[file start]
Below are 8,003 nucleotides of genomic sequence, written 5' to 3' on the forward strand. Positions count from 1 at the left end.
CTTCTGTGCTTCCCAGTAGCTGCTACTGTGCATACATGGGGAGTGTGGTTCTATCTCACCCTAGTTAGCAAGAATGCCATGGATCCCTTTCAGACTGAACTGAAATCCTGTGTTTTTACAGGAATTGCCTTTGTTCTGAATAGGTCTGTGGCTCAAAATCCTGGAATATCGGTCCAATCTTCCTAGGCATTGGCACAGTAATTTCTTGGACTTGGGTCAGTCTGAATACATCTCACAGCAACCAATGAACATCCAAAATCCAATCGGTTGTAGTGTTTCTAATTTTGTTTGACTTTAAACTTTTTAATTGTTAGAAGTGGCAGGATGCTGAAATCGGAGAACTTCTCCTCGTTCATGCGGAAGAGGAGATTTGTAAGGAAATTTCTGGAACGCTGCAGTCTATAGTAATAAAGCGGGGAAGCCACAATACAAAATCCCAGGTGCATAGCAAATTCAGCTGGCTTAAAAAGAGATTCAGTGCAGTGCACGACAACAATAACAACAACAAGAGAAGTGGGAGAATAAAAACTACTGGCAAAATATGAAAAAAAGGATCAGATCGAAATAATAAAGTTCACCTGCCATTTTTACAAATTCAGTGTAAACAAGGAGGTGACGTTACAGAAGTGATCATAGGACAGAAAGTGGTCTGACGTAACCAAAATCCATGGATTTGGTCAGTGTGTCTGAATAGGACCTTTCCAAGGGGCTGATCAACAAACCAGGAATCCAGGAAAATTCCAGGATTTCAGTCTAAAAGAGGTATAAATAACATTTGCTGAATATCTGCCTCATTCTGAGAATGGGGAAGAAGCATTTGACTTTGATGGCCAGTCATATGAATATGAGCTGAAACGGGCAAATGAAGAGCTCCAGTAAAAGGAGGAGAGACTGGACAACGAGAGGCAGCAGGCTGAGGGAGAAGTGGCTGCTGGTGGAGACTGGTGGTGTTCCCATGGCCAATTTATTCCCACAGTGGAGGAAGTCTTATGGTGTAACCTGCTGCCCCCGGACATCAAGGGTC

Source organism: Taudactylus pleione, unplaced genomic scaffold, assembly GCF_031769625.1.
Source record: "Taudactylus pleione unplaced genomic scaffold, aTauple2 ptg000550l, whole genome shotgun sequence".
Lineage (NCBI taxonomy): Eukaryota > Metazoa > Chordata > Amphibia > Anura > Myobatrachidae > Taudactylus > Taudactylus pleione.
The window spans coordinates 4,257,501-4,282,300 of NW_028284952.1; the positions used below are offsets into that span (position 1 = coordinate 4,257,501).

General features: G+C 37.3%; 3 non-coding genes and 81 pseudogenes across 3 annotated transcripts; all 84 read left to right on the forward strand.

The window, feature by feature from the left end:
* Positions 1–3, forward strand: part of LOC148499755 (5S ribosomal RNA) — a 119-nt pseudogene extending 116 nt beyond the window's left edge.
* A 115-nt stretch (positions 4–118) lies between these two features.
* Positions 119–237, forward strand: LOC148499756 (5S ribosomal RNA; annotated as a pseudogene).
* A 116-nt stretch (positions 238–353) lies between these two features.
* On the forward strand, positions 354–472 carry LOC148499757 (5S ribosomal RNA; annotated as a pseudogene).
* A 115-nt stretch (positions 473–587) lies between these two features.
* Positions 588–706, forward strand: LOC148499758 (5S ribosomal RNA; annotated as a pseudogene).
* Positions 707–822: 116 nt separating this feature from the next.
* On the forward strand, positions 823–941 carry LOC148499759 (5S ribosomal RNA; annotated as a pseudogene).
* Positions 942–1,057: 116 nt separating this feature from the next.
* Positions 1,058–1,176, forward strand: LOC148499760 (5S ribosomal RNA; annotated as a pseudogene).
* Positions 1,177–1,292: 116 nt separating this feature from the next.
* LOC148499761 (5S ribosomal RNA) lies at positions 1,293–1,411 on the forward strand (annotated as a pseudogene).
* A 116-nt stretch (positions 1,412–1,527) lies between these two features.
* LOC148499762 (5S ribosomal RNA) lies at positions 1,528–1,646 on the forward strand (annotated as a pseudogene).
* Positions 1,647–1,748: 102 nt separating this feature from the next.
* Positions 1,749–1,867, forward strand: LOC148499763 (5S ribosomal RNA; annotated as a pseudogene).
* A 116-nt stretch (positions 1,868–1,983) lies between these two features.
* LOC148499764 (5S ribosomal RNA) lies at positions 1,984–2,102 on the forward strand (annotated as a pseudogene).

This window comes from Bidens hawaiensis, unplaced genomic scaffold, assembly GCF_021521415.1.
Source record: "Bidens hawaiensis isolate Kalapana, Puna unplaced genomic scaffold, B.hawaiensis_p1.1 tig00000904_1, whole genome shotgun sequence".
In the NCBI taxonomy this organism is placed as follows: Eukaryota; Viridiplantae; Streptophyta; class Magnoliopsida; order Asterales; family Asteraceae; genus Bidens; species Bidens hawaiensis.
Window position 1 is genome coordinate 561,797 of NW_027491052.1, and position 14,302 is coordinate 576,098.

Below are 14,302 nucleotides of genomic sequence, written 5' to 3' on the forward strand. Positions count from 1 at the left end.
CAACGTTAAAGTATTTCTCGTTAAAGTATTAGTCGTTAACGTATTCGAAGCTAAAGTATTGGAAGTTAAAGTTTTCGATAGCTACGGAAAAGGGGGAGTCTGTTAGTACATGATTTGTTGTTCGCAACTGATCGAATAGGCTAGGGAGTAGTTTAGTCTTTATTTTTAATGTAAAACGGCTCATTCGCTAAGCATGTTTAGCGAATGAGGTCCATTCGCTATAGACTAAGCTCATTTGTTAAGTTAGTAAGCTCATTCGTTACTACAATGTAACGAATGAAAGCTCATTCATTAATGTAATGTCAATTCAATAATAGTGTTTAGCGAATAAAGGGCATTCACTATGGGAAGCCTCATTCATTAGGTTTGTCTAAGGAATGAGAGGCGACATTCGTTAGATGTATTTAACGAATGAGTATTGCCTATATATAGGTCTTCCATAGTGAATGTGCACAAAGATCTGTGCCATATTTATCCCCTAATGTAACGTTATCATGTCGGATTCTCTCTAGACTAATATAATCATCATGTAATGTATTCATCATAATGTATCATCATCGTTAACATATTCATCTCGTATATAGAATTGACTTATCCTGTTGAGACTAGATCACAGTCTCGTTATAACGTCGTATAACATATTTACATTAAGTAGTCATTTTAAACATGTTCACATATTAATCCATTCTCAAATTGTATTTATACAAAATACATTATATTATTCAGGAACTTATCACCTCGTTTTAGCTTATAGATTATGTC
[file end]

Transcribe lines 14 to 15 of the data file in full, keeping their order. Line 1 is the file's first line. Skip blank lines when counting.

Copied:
* A 115-nt stretch (positions 473–587) lies between these two features.
* Positions 588–706, forward strand: LOC148499758 (5S ribosomal RNA; annotated as a pseudogene).